Tax liability of daughter working in Australia

Syndey Opera Housee: Irish tax law and the double-taxation accord with Australia state that you are liable in Ireland for any tax due on rental income from an Irish property. Photograph:  David Gray/Reuters

Syndey Opera Housee: Irish tax law and the double-taxation accord with Australia state that you are liable in Ireland for any tax due on rental income from an Irish property. Photograph: David Gray/Reuters

Tue, Jun 17, 2014, 01:08

My daughter is Irish and worked in Ireland for about 10 years before emigrating to Australia in October 2012, where she is now in employment and pays Australian income tax.

She plans to return to Ireland in the next three years.

She owns and rents an apartment in Dublin, which is in negative equity and which does not generate any taxable income. She remits monies to Ireland to fund the shortfall between her mortgage repayments and her rental income. She has not and does not intend to visit Ireland for more than a few weeks in any year while working in Australia.

Can you please advise on her tax status in Ireland during her time in Australia. Is she liable to Irish income tax on earnings in Australia or on remittances to Ireland and must she complete an Irish tax return during her stay in Australia? Also, what will be her position when she returns to Ireland and begins to work here again?

Mr GD, email

The Irish tax code is built around concepts of domicile, tax residence and ordinary residence. They are detailed and can be confusing. Things get even more muddled when you are working abroad as that country, not surprisingly, generally feels entitled to tax you on income earned within its borders.

To compound things, there are then a series of bilateral double taxation treaties between countries. These are designed to manage conflicts when it appears that two different jurisdictions are seeking to tax the same income (or other asset).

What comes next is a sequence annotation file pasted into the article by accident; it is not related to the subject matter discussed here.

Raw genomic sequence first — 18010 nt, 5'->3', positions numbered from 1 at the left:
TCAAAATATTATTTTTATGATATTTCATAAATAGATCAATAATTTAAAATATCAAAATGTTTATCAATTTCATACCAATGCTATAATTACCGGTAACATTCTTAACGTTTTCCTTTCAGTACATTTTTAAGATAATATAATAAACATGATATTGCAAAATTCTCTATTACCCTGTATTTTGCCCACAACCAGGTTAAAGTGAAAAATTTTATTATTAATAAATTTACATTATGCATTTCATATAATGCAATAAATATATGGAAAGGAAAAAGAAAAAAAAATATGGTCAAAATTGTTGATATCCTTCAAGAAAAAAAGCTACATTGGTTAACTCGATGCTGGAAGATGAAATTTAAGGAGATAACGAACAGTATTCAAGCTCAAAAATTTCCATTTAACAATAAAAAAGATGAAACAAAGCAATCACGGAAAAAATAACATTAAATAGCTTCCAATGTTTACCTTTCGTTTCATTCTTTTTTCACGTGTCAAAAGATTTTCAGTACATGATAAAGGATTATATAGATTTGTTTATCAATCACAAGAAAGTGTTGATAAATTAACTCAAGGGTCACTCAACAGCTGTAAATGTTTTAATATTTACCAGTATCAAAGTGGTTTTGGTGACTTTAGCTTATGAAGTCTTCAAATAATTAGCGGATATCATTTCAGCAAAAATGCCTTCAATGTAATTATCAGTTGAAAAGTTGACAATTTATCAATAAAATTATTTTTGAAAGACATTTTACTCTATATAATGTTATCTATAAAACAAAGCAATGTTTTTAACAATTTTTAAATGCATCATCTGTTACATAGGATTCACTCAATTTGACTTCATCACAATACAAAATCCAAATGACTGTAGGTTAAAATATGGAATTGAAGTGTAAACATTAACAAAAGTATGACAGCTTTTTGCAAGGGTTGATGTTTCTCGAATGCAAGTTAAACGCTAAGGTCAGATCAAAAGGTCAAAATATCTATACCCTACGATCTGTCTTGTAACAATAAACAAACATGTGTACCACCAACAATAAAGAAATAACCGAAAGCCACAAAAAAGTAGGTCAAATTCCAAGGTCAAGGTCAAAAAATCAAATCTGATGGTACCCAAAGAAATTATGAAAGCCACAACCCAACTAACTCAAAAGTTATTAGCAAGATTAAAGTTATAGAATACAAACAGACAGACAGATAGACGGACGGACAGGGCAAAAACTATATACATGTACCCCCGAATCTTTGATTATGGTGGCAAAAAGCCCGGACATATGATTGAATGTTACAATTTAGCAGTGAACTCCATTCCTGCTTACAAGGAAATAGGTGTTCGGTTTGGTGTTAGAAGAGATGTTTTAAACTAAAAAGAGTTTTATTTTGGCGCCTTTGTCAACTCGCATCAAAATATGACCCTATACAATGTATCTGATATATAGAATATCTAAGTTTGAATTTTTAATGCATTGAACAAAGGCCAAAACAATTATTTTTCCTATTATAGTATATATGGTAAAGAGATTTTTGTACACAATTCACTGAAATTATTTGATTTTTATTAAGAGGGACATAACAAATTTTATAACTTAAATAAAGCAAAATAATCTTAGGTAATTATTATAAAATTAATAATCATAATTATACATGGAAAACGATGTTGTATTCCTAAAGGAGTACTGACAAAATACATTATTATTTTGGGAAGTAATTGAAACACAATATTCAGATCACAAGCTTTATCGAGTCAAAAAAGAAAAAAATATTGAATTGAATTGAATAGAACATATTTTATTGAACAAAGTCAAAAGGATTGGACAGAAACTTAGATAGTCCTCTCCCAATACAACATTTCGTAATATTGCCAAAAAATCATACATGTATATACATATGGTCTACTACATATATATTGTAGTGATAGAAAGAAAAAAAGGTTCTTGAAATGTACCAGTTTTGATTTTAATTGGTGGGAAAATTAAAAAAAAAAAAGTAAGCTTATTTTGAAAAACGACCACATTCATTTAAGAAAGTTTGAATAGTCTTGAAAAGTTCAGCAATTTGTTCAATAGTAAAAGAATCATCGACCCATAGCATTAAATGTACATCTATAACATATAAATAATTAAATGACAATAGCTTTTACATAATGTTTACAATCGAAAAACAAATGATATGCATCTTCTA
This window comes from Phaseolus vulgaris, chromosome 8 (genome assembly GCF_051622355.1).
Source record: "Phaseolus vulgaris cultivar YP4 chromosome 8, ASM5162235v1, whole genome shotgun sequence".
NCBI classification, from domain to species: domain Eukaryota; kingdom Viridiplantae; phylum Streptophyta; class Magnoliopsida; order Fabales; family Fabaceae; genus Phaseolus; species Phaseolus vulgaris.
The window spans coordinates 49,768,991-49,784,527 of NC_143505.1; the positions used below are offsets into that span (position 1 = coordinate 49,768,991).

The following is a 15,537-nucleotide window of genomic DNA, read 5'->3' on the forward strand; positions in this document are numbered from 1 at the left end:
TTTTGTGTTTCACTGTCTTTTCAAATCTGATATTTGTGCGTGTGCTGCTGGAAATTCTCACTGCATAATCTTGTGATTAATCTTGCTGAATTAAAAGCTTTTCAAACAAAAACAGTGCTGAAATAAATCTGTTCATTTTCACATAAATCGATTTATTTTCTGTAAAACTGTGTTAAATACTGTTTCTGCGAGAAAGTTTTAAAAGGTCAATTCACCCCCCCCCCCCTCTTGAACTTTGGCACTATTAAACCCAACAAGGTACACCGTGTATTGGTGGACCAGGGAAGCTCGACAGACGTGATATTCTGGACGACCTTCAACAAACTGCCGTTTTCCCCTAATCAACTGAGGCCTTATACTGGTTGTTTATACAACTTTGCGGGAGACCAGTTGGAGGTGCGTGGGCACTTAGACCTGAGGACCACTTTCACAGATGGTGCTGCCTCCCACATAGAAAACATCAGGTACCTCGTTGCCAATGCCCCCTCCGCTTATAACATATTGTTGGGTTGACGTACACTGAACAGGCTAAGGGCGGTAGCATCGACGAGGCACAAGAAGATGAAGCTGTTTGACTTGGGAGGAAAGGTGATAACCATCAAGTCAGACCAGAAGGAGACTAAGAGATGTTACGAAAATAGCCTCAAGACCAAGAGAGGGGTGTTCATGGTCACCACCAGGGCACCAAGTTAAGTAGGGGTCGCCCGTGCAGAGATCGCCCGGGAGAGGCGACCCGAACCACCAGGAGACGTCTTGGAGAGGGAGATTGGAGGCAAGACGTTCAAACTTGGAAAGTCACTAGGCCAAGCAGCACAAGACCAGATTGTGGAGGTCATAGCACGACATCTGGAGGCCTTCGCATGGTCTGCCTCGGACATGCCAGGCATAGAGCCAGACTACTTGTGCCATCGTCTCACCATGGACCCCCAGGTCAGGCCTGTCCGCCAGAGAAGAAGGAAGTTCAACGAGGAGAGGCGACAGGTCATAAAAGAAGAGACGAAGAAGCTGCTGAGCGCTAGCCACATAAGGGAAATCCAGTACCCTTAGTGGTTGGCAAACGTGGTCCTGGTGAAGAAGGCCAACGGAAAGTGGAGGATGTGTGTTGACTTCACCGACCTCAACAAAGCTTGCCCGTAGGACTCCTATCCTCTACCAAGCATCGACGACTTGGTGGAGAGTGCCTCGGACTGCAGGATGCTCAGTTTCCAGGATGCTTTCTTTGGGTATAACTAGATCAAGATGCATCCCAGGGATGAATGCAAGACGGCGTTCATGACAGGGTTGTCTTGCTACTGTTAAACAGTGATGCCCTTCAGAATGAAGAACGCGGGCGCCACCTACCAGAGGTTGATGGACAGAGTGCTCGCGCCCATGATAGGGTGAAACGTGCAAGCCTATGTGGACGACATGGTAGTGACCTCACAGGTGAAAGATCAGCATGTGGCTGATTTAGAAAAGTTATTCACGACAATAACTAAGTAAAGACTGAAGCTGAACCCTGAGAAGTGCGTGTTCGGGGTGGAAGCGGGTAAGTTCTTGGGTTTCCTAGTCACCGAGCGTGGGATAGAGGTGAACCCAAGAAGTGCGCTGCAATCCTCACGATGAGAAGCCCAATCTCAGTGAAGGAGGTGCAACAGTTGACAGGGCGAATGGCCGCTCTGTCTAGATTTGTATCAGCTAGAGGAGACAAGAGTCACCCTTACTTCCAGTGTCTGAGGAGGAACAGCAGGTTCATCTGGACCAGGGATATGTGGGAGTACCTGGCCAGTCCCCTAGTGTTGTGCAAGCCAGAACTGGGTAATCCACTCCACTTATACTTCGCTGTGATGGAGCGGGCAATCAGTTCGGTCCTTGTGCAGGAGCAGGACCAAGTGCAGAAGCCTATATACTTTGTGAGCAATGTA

To be fair, these agreements are very useful to an increasingly mobile workforce, but they are certainly not meant for easy reading.

Your daughter’s position is that as someone domiciled here (seeing this country as her permanent home) and ordinarily tax-resident here (having paid income tax on earning here for three successive years), she is deemed to be liable for tax in this country on her worldwide earnings.

That clearly conflicts with the Australian authorities’ view that even as a non-resident, she is liable to Australian income tax on her earnings over there.

The solution is in a provision in Irish law that states that even Irish-domiciled individuals are not liable to tax in Ireland on income from a trade or profession or employment carried out entirely outside Ireland.

Your daughter is paying tax on her Australian earnings in Australia and is fully compliant in doing so. When she returns to Ireland, she will again become liable to Irish income tax on any income arising here.

The one complicating factor for your daughter is her property. Regardless of where she is based, Irish tax law and the double-taxation accord with Australia state that she is liable in this country for any tax due on rental income from an Irish property. Essentially property is taxed in the country where it is located rather than where the owner is located.

You point out that the property is in negative equity and that the rental income does not even meet the mortgage payments. Unfortunately, that is not a deciding factor. The issue is that there is rental income and, subject to certain deductions, this is liable to income tax in Ireland, for which she will have to file a return.